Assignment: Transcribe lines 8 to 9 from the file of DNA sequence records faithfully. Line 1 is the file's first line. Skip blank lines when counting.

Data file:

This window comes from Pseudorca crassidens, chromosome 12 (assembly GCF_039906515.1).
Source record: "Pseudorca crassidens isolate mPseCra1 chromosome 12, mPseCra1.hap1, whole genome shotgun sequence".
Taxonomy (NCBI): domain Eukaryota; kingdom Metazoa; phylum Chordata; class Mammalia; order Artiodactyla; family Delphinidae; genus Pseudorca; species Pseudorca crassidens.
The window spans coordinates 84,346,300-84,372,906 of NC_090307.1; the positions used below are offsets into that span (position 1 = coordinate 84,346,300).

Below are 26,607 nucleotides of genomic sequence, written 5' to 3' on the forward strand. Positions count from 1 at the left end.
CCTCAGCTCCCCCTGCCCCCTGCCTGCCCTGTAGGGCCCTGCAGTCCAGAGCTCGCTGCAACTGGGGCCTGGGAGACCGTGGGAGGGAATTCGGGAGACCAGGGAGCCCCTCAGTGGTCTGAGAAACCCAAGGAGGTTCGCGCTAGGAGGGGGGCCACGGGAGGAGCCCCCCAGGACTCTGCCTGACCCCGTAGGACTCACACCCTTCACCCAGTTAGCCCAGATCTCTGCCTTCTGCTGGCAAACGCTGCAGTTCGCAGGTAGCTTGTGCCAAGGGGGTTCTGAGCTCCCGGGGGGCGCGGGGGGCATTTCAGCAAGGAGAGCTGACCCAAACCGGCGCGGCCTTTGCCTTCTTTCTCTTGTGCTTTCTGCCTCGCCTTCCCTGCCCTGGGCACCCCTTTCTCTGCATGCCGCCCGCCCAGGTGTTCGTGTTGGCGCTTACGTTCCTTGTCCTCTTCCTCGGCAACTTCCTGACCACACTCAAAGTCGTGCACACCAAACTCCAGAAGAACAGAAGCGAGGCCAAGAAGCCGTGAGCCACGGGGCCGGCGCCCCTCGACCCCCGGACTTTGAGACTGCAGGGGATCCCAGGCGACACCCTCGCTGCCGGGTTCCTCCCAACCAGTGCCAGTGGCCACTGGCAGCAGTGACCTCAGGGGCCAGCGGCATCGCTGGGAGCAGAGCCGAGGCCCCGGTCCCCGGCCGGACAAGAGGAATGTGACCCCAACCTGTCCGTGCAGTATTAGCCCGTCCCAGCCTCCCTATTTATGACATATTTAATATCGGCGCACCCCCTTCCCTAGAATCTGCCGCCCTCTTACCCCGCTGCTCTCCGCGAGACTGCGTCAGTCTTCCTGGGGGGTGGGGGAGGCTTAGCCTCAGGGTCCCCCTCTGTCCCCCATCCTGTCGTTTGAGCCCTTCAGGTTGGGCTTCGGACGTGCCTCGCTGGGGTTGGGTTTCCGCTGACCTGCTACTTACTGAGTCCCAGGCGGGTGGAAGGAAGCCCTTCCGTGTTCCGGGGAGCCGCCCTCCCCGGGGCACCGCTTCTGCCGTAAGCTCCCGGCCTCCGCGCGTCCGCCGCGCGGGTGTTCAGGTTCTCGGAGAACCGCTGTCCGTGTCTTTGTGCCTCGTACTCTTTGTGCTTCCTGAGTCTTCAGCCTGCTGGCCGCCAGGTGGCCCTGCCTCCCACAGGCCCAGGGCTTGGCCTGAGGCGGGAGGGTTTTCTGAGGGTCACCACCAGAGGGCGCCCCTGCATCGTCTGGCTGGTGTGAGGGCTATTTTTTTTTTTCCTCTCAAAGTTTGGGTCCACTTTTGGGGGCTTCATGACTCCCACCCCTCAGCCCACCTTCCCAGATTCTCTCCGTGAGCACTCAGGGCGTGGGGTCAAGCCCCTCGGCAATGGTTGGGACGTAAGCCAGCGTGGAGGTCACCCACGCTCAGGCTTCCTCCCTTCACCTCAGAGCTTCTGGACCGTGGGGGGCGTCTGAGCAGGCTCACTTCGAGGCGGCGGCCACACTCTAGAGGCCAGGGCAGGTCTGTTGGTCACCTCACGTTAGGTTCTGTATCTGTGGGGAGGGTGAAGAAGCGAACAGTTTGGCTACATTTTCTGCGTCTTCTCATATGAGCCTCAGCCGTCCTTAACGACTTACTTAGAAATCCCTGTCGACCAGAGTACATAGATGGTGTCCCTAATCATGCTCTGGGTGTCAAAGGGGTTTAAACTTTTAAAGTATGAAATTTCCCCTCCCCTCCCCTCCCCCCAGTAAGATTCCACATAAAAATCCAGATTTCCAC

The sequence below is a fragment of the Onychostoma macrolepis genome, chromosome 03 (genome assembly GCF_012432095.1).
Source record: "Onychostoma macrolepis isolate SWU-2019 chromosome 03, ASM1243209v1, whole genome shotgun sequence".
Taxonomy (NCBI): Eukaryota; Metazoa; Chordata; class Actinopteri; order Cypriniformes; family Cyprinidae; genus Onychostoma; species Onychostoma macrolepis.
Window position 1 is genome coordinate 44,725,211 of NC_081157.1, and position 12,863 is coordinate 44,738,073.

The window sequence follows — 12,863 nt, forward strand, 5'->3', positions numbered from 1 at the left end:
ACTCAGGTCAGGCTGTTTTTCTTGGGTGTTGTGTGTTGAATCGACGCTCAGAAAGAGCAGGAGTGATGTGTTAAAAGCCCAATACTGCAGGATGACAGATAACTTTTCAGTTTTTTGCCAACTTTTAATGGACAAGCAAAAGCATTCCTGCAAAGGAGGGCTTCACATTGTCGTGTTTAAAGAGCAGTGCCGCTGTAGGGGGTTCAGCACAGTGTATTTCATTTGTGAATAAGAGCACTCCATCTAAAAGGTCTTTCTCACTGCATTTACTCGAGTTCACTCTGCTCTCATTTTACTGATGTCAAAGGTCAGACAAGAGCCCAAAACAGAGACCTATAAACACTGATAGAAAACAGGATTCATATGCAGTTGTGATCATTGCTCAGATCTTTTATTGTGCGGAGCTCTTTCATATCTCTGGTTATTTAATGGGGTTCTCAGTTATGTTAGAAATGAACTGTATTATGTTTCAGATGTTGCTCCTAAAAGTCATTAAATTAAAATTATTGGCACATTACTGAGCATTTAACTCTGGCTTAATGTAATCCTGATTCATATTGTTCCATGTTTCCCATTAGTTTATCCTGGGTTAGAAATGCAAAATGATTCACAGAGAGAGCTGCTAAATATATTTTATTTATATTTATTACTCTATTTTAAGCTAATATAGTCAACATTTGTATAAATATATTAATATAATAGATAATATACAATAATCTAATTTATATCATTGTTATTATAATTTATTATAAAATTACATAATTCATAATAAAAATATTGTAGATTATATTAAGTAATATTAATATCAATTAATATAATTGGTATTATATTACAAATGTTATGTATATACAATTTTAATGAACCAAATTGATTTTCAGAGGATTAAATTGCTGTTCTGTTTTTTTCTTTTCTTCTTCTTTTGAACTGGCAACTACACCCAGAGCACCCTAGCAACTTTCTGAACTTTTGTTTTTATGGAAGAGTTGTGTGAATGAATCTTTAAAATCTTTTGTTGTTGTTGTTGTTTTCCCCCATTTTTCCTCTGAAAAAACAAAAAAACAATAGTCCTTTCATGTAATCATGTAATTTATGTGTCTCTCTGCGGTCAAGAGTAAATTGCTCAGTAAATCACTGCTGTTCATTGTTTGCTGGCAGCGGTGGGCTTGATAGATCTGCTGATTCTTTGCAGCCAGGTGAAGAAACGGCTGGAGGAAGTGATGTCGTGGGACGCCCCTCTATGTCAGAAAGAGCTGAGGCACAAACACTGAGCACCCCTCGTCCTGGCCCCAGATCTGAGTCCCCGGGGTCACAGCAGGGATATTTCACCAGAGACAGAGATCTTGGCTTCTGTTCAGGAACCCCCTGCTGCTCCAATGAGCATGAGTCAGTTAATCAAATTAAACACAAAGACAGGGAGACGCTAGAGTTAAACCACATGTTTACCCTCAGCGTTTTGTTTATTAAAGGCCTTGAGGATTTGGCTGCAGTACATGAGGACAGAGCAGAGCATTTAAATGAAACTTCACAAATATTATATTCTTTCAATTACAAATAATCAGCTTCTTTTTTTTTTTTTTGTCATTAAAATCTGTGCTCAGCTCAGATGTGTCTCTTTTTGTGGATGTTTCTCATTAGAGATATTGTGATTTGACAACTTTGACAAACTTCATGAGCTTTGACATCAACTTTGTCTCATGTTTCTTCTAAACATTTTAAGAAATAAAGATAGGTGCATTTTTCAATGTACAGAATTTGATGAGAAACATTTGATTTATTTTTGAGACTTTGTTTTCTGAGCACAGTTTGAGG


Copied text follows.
Source record: "Onychostoma macrolepis isolate SWU-2019 chromosome 03, ASM1243209v1, whole genome shotgun sequence".
Taxonomy (NCBI): Eukaryota; Metazoa; Chordata; class Actinopteri; order Cypriniformes; family Cyprinidae; genus Onychostoma; species Onychostoma macrolepis.